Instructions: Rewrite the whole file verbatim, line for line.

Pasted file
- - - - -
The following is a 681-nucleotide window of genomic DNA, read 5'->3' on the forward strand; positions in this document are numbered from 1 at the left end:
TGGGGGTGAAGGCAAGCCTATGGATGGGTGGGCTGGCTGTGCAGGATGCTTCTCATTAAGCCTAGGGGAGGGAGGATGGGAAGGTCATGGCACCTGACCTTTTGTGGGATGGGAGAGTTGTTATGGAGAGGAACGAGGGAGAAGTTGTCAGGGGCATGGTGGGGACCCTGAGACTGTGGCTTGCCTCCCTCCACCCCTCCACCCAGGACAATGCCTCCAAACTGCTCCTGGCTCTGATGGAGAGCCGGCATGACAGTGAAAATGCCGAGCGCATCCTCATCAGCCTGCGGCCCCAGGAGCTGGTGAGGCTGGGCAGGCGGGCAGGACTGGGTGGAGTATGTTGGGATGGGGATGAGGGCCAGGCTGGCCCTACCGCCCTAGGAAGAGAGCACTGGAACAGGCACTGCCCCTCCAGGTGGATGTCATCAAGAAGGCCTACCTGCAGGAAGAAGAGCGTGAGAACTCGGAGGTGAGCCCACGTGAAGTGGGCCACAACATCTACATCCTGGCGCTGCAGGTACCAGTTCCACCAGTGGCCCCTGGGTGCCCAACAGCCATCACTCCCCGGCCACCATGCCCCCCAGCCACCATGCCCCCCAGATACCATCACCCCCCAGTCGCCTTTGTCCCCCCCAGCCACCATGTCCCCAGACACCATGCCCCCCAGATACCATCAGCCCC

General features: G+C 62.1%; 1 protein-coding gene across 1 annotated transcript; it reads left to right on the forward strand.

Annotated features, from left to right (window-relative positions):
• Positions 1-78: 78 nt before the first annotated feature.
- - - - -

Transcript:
The following is a 681-nucleotide window of genomic DNA, read 5'->3' on the forward strand; positions in this document are numbered from 1 at the left end:
TGGGGGTGAAGGCAAGCCTATGGATGGGTGGGCTGGCTGTGCAGGATGCTTCTCATTAAGCCTAGGGGAGGGAGGATGGGAAGGTCATGGCACCTGACCTTTTGTGGGATGGGAGAGTTGTTATGGAGAGGAACGAGGGAGAAGTTGTCAGGGGCATGGTGGGGACCCTGAGACTGTGGCTTGCCTCCCTCCACCCCTCCACCCAGGACAATGCCTCCAAACTGCTCCTGGCTCTGATGGAGAGCCGGCATGACAGTGAAAATGCCGAGCGCATCCTCATCAGCCTGCGGCCCCAGGAGCTGGTGAGGCTGGGCAGGCGGGCAGGACTGGGTGGAGTATGTTGGGATGGGGATGAGGGCCAGGCTGGCCCTACCGCCCTAGGAAGAGAGCACTGGAACAGGCACTGCCCCTCCAGGTGGATGTCATCAAGAAGGCCTACCTGCAGGAAGAAGAGCGTGAGAACTCGGAGGTGAGCCCACGTGAAGTGGGCCACAACATCTACATCCTGGCGCTGCAGGTACCAGTTCCACCAGTGGCCCCTGGGTGCCCAACAGCCATCACTCCCCGGCCACCATGCCCCCCAGCCACCATGCCCCCCAGATACCATCACCCCCCAGTCGCCTTTGTCCCCCCCAGCCACCATGTCCCCAGACACCATGCCCCCCAGATACCATCAGCCCC

General features: G+C 62.1%; 1 protein-coding gene across 1 annotated transcript; it reads left to right on the forward strand.

Annotated features, from left to right (window-relative positions):
• Positions 1-78: 78 nt before the first annotated feature.